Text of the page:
4. INKED. The accident report that goes on file should be completed in ink, type or computer print, not pencil.
Activity. It’s best to make this a day-to-day reminder. If ink is used and a mistake is made, white-out is not an alternative. The individual must start over with a new form. Accept only ink on any written items. Keep a supply of pens handy for your guards. Imprint them with the pool logo. Ink is the legal standard, a standard set so evidence in a court of law can be presented in an unaltered state. It is perfectly acceptable to do a rough draft (in pencil) first. The final file copy must be in ink.
5. SIGNED. The individual completing the report should sign, time and date the report. Once the report is signed, it is considered complete and no information should be altered at a later date or time. If filing additional information is necessary, an addendum should be completed, signed by the addendum-reporting person, and attached.
Activity. A signature means that an individual assumes responsibility for the contents of the document. A signature must be legible. A scrawl is not appropriate. As an employer, you have the right to require a legible signature. The first place that signature should appear is on the individual’s employment application. If you cannot read it there, you know you have work to do with this individual. Request another attempt at completing and signing the form. Any written work during an in-service training should be signed. Any completed pool opening/closing checklist should be signed (not just initialed). Ask for a signature frequently and return any signature work that is not legible. Send the message that the signature matters.
6. CONFIDENTIAL. The information on the accident report should be restricted to those individuals with a legal need to know.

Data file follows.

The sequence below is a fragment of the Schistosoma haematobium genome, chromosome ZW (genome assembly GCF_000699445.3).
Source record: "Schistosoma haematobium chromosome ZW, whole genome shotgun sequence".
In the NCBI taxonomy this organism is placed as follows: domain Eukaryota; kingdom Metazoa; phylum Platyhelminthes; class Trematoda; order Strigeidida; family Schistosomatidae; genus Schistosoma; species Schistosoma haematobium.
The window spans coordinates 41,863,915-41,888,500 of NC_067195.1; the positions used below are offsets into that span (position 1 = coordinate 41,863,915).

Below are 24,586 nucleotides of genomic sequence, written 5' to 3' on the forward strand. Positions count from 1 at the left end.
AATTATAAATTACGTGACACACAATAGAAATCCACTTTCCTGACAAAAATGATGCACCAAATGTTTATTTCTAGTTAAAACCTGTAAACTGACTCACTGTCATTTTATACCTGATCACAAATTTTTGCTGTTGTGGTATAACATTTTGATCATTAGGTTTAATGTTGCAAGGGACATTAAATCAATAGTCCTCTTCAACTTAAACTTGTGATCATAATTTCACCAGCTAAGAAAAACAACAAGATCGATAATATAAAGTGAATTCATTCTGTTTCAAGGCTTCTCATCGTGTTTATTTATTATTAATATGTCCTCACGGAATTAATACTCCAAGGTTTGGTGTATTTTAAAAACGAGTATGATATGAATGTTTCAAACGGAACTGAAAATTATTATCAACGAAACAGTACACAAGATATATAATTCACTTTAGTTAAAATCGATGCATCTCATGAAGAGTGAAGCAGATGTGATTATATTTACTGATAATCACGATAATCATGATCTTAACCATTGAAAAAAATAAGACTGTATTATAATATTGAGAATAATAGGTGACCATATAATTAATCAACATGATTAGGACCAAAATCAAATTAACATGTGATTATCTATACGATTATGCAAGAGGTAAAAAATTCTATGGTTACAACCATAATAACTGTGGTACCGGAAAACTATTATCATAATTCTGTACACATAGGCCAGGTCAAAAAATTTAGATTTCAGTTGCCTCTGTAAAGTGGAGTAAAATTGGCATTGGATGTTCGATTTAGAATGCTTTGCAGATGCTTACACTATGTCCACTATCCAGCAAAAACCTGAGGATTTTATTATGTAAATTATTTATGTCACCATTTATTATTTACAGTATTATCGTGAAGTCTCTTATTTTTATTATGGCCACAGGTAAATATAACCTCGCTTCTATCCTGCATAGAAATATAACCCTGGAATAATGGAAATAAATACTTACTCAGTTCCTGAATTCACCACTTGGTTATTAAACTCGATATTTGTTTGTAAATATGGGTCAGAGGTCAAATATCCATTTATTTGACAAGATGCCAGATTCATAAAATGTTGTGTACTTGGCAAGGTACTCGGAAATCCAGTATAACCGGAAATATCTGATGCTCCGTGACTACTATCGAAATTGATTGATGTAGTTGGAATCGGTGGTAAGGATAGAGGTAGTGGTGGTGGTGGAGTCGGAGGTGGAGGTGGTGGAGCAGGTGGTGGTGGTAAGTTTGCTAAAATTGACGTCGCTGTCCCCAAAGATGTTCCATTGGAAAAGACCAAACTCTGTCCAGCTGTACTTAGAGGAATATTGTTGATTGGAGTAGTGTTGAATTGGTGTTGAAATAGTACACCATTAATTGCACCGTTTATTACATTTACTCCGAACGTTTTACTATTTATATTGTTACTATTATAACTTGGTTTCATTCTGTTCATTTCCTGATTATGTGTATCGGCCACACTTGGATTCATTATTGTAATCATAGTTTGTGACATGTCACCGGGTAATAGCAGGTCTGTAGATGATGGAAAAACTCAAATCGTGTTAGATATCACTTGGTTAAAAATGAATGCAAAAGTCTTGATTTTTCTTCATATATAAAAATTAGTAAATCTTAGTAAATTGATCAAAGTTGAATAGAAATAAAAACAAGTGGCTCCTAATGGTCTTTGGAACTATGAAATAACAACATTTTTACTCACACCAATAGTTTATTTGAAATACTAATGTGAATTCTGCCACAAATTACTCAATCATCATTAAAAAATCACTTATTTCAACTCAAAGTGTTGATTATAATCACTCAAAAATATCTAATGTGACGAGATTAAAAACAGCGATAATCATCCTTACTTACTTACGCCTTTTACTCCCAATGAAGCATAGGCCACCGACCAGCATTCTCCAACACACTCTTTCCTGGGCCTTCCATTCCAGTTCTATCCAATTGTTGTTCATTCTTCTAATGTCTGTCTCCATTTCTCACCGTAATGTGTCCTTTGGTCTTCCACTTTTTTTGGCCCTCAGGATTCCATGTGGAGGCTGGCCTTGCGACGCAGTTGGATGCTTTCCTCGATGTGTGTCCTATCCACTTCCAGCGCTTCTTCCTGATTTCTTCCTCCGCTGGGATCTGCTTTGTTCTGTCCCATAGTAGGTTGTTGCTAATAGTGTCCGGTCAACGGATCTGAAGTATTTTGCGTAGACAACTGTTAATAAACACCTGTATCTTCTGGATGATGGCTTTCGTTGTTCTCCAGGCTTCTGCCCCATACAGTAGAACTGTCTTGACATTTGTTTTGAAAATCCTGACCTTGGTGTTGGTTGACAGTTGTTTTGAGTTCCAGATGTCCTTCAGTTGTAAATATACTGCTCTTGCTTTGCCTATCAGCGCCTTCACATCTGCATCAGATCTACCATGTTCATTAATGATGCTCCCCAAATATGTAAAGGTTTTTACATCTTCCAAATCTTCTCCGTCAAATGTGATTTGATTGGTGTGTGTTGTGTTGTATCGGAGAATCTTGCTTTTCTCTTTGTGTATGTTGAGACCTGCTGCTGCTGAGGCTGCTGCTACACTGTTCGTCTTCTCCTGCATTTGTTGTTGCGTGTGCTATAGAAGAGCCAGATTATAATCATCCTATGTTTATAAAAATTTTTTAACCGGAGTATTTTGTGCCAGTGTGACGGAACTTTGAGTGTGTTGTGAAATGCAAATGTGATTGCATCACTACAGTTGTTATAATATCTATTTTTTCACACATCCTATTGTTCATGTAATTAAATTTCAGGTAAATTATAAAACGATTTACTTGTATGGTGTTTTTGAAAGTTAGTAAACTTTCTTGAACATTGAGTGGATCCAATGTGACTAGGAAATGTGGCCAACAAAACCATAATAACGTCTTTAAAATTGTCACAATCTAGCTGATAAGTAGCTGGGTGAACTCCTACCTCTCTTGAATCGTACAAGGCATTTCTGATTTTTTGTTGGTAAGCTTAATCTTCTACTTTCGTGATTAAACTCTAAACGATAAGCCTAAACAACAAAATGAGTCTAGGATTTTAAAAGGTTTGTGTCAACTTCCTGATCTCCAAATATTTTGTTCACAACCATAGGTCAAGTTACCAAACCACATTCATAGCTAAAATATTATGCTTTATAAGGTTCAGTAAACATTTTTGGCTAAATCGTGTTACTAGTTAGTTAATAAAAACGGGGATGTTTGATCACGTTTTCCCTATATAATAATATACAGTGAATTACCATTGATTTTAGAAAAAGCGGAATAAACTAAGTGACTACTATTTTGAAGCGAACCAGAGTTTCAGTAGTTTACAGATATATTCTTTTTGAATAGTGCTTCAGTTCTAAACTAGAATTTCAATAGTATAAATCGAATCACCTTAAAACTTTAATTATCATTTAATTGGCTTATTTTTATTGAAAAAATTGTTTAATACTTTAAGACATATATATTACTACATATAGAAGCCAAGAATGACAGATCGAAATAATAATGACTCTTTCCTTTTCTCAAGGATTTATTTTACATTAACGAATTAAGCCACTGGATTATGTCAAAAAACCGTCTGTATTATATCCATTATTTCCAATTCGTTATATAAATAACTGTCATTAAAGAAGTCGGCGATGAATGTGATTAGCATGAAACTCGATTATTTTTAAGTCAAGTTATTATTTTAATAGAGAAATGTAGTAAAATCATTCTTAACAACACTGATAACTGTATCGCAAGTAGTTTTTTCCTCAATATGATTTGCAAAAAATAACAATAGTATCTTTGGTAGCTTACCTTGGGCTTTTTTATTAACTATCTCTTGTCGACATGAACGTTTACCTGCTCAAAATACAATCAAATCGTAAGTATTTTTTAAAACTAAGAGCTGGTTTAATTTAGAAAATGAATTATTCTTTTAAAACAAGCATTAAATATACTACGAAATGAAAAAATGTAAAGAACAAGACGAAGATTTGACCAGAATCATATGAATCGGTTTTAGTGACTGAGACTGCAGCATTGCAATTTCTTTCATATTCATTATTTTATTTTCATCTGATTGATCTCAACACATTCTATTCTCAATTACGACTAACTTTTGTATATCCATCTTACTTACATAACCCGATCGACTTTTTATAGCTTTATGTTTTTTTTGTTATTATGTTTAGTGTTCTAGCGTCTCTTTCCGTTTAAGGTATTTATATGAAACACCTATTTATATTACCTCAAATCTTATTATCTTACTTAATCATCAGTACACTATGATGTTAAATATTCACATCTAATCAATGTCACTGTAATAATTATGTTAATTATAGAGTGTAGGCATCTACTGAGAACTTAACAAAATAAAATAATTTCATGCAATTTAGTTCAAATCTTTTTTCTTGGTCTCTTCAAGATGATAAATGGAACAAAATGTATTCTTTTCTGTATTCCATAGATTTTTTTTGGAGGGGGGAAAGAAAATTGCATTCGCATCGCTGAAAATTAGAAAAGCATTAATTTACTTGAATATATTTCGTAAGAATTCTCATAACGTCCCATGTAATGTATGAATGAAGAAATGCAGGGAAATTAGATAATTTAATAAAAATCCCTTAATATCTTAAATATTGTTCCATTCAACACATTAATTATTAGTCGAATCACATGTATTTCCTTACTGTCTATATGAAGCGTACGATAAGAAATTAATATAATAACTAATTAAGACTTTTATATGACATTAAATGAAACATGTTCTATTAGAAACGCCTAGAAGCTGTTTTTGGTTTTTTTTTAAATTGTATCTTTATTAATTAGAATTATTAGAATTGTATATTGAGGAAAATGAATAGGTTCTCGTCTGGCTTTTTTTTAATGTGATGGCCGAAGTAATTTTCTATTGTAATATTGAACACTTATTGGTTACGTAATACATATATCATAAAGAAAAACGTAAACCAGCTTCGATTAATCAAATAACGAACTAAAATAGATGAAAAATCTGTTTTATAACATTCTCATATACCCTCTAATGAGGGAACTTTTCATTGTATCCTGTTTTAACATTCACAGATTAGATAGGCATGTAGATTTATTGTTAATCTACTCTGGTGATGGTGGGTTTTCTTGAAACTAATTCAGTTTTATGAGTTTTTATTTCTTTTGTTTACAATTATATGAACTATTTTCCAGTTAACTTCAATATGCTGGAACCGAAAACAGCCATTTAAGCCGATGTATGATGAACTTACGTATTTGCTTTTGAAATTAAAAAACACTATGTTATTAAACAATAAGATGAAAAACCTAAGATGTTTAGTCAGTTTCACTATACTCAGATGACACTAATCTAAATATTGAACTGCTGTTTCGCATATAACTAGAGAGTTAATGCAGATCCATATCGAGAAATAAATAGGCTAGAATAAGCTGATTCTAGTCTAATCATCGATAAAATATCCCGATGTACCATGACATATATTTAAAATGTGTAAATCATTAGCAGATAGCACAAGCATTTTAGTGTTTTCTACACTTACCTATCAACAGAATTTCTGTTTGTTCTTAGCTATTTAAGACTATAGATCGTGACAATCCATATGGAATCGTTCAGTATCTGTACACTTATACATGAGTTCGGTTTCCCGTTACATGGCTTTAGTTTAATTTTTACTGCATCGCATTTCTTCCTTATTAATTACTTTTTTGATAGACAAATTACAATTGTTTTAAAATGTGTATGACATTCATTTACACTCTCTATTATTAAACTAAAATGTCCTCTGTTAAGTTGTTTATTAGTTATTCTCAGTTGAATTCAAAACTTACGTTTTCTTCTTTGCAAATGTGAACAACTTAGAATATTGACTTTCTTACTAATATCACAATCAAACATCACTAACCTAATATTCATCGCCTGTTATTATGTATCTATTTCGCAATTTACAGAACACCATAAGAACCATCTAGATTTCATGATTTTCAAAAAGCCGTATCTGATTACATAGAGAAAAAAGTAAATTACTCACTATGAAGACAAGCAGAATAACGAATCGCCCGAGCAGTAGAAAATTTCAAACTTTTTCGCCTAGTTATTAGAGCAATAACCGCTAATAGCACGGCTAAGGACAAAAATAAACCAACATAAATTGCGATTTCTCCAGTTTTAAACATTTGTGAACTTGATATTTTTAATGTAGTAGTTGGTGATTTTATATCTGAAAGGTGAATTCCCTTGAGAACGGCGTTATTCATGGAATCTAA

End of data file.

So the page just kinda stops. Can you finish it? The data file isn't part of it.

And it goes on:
Activity. Information that is shared inappropriately also is frequently shared inaccurately. The easy game of Pass the Secret is a perfect example. In a group of lifeguards, whisper three sentences to the first lifeguard. Then have that guard pass the sentences to the next guard, continuing around the group until everyone has heard it. Ask the last person to repeat the three sentences. Most likely, the first sentences and the end result will differ considerably — a perfect example of why confidential information should NOT be shared.
7. FILED. Accident reports should be kept in a confidential file in a secure location. Computer-generated confidential reports should be password protected.
Activity. This is another must that can be instilled in guards through day-to-day workings. While filing might be mainly your job, you cannot file reports you do not have. Missing accident reports never get filed. You cannot file an incomplete report. Be sure your lifeguards know when an accident report is mandated. If in doubt, they should write the report. The first responding guard should be the one writing the report. If that guard is incapacitated, then the second responding guard assumes that responsibility. Accident reports should be completed before the guard leaves for the day, if not immediately after the incident.